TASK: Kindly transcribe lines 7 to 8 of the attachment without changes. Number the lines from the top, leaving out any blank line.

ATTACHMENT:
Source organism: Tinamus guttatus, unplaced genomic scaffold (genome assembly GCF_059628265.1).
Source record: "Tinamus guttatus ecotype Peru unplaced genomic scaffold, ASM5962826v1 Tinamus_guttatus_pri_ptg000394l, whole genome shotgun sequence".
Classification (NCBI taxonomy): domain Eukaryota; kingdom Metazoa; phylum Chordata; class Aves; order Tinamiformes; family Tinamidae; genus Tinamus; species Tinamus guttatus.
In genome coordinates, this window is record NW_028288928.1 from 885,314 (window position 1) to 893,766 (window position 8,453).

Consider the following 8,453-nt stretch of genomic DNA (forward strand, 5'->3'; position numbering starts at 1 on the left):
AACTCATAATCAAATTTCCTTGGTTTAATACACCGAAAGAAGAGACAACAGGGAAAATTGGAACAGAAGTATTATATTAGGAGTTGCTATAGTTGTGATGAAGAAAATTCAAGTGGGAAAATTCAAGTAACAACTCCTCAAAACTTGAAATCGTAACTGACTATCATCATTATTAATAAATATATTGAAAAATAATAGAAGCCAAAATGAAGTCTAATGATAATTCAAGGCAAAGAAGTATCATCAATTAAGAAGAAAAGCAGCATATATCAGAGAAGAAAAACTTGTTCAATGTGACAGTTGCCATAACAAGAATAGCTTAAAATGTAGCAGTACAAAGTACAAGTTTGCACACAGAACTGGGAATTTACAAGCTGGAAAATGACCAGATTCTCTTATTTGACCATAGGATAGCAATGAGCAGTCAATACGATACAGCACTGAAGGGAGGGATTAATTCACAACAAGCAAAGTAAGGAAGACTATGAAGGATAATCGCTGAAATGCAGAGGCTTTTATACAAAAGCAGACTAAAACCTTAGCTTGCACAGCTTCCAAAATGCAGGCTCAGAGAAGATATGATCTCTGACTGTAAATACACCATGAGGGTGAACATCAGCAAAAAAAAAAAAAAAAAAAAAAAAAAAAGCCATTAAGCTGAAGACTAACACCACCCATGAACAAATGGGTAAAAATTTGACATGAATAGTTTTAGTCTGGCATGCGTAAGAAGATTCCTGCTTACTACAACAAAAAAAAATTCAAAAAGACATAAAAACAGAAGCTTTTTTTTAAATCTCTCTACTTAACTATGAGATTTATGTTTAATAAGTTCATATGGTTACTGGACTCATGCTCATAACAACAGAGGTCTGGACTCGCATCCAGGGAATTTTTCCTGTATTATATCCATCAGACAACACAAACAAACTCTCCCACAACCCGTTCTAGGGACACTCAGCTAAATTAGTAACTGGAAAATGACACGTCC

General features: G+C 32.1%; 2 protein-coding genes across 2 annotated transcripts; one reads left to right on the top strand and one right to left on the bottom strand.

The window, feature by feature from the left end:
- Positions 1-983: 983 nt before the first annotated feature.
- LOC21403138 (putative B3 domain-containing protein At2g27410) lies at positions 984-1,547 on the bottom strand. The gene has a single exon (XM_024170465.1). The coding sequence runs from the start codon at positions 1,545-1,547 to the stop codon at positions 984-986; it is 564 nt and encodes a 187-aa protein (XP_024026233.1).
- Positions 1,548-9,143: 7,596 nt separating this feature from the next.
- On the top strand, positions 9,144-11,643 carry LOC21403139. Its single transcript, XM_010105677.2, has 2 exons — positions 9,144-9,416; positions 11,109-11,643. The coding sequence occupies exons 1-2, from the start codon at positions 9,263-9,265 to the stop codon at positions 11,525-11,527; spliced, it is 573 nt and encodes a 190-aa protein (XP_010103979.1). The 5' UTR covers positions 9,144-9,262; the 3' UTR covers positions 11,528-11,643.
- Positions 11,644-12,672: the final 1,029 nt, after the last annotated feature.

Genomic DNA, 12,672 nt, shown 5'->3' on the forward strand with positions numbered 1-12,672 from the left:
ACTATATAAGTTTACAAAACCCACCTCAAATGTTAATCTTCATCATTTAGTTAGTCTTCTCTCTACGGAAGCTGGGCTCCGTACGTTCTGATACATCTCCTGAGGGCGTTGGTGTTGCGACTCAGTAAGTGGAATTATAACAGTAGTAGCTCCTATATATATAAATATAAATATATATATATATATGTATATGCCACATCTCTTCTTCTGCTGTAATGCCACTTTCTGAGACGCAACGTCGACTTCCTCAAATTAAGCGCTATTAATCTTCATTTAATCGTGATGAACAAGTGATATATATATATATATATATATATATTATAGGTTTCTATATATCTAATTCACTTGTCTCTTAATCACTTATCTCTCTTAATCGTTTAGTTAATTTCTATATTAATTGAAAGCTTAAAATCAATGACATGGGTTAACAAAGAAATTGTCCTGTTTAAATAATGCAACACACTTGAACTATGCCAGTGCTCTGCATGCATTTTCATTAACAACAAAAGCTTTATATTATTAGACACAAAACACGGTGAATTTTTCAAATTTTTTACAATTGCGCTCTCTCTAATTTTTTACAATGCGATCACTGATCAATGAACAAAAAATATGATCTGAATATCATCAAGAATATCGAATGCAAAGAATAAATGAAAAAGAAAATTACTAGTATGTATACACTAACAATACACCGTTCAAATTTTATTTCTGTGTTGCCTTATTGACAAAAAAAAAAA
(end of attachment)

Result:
General features: G+C 32.1%; 2 protein-coding genes across 2 annotated transcripts; one reads left to right on the top strand and one right to left on the bottom strand.

The window, feature by feature from the left end: